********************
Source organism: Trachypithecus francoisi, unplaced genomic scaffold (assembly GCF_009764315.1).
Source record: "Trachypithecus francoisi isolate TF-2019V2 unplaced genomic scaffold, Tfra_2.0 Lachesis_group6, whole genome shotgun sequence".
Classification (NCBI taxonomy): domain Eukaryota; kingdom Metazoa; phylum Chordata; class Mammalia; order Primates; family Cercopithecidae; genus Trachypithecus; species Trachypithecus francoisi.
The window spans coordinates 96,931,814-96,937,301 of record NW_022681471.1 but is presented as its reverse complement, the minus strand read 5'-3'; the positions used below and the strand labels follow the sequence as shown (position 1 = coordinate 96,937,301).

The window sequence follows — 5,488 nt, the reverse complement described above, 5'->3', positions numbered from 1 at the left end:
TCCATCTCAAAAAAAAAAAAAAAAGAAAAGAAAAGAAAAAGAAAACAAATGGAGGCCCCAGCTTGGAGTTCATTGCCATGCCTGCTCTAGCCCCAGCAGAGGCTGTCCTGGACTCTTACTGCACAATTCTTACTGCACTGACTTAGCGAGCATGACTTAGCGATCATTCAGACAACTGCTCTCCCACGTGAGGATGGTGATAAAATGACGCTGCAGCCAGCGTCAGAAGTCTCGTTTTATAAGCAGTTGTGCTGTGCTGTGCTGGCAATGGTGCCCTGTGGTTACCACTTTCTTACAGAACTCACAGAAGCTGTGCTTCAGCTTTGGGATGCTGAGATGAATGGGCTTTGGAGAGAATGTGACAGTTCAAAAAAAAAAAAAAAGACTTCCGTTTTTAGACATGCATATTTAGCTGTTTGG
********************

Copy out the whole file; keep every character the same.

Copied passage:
Source organism: Trachypithecus francoisi, unplaced genomic scaffold (assembly GCF_009764315.1).
Source record: "Trachypithecus francoisi isolate TF-2019V2 unplaced genomic scaffold, Tfra_2.0 Lachesis_group6, whole genome shotgun sequence".
Classification (NCBI taxonomy): domain Eukaryota; kingdom Metazoa; phylum Chordata; class Mammalia; order Primates; family Cercopithecidae; genus Trachypithecus; species Trachypithecus francoisi.
The window spans coordinates 96,931,814-96,937,301 of record NW_022681471.1 but is presented as its reverse complement, the minus strand read 5'-3'; the positions used below and the strand labels follow the sequence as shown (position 1 = coordinate 96,937,301).

The window sequence follows — 5,488 nt, the reverse complement described above, 5'->3', positions numbered from 1 at the left end:
TCCATCTCAAAAAAAAAAAAAAAAGAAAAGAAAAGAAAAAGAAAACAAATGGAGGCCCCAGCTTGGAGTTCATTGCCATGCCTGCTCTAGCCCCAGCAGAGGCTGTCCTGGACTCTTACTGCACAATTCTTACTGCACTGACTTAGCGAGCATGACTTAGCGATCATTCAGACAACTGCTCTCCCACGTGAGGATGGTGATAAAATGACGCTGCAGCCAGCGTCAGAAGTCTCGTTTTATAAGCAGTTGTGCTGTGCTGTGCTGGCAATGGTGCCCTGTGGTTACCACTTTCTTACAGAACTCACAGAAGCTGTGCTTCAGCTTTGGGATGCTGAGATGAATGGGCTTTGGAGAGAATGTGACAGTTCAAAAAAAAAAAAAAAGACTTCCGTTTTTAGACATGCATATTTAGCTGTTTGG